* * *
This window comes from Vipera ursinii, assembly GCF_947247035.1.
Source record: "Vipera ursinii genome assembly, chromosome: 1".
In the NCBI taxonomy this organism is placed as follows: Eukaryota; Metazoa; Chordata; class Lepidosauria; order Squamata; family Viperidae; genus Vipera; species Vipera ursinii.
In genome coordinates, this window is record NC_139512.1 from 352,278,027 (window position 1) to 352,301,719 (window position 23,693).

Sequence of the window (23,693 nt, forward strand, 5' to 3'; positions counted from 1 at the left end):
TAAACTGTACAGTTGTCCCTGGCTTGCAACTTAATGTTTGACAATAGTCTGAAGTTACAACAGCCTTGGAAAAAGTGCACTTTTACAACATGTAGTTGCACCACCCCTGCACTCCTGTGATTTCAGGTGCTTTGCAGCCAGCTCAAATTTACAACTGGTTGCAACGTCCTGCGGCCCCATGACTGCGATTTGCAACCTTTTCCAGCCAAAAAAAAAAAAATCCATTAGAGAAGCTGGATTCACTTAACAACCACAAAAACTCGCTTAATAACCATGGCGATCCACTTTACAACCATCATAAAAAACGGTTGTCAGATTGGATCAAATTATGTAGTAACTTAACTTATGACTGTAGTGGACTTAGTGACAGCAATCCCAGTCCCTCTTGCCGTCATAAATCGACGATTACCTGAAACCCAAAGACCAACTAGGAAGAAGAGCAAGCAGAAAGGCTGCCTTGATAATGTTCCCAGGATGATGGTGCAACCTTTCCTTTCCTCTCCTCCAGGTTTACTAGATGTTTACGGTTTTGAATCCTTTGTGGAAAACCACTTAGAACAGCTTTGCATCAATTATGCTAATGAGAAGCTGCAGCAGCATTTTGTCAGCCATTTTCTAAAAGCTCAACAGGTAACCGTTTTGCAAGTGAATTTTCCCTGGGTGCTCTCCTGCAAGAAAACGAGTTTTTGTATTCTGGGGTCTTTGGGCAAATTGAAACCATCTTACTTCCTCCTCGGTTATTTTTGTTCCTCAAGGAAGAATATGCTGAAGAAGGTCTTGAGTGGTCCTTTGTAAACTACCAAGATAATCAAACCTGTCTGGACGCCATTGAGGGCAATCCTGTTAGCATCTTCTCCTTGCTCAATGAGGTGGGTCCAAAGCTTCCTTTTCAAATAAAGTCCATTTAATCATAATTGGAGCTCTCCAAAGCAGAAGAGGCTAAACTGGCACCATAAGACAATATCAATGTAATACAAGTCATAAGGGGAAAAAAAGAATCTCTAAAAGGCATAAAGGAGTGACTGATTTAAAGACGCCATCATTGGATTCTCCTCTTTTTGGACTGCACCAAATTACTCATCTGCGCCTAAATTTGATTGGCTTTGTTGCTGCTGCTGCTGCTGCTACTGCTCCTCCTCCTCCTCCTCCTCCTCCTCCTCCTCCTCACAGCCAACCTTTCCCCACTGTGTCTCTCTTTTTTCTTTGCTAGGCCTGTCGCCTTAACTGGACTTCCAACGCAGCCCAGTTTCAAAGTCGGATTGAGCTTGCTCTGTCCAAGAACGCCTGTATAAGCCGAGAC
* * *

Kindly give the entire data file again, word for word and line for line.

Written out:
This window comes from Vipera ursinii, assembly GCF_947247035.1.
Source record: "Vipera ursinii genome assembly, chromosome: 1".
In the NCBI taxonomy this organism is placed as follows: Eukaryota; Metazoa; Chordata; class Lepidosauria; order Squamata; family Viperidae; genus Vipera; species Vipera ursinii.
In genome coordinates, this window is record NC_139512.1 from 352,278,027 (window position 1) to 352,301,719 (window position 23,693).

Sequence of the window (23,693 nt, forward strand, 5' to 3'; positions counted from 1 at the left end):
TAAACTGTACAGTTGTCCCTGGCTTGCAACTTAATGTTTGACAATAGTCTGAAGTTACAACAGCCTTGGAAAAAGTGCACTTTTACAACATGTAGTTGCACCACCCCTGCACTCCTGTGATTTCAGGTGCTTTGCAGCCAGCTCAAATTTACAACTGGTTGCAACGTCCTGCGGCCCCATGACTGCGATTTGCAACCTTTTCCAGCCAAAAAAAAAAAAATCCATTAGAGAAGCTGGATTCACTTAACAACCACAAAAACTCGCTTAATAACCATGGCGATCCACTTTACAACCATCATAAAAAACGGTTGTCAGATTGGATCAAATTATGTAGTAACTTAACTTATGACTGTAGTGGACTTAGTGACAGCAATCCCAGTCCCTCTTGCCGTCATAAATCGACGATTACCTGAAACCCAAAGACCAACTAGGAAGAAGAGCAAGCAGAAAGGCTGCCTTGATAATGTTCCCAGGATGATGGTGCAACCTTTCCTTTCCTCTCCTCCAGGTTTACTAGATGTTTACGGTTTTGAATCCTTTGTGGAAAACCACTTAGAACAGCTTTGCATCAATTATGCTAATGAGAAGCTGCAGCAGCATTTTGTCAGCCATTTTCTAAAAGCTCAACAGGTAACCGTTTTGCAAGTGAATTTTCCCTGGGTGCTCTCCTGCAAGAAAACGAGTTTTTGTATTCTGGGGTCTTTGGGCAAATTGAAACCATCTTACTTCCTCCTCGGTTATTTTTGTTCCTCAAGGAAGAATATGCTGAAGAAGGTCTTGAGTGGTCCTTTGTAAACTACCAAGATAATCAAACCTGTCTGGACGCCATTGAGGGCAATCCTGTTAGCATCTTCTCCTTGCTCAATGAGGTGGGTCCAAAGCTTCCTTTTCAAATAAAGTCCATTTAATCATAATTGGAGCTCTCCAAAGCAGAAGAGGCTAAACTGGCACCATAAGACAATATCAATGTAATACAAGTCATAAGGGGAAAAAAAGAATCTCTAAAAGGCATAAAGGAGTGACTGATTTAAAGACGCCATCATTGGATTCTCCTCTTTTTGGACTGCACCAAATTACTCATCTGCGCCTAAATTTGATTGGCTTTGTTGCTGCTGCTGCTGCTGCTACTGCTCCTCCTCCTCCTCCTCCTCCTCCTCCTCCTCCTCACAGCCAACCTTTCCCCACTGTGTCTCTCTTTTTTCTTTGCTAGGCCTGTCGCCTTAACTGGACTTCCAACGCAGCCCAGTTTCAAAGTCGGATTGAGCTTGCTCTGTCCAAGAACGCCTGTATAAGCCGAGAC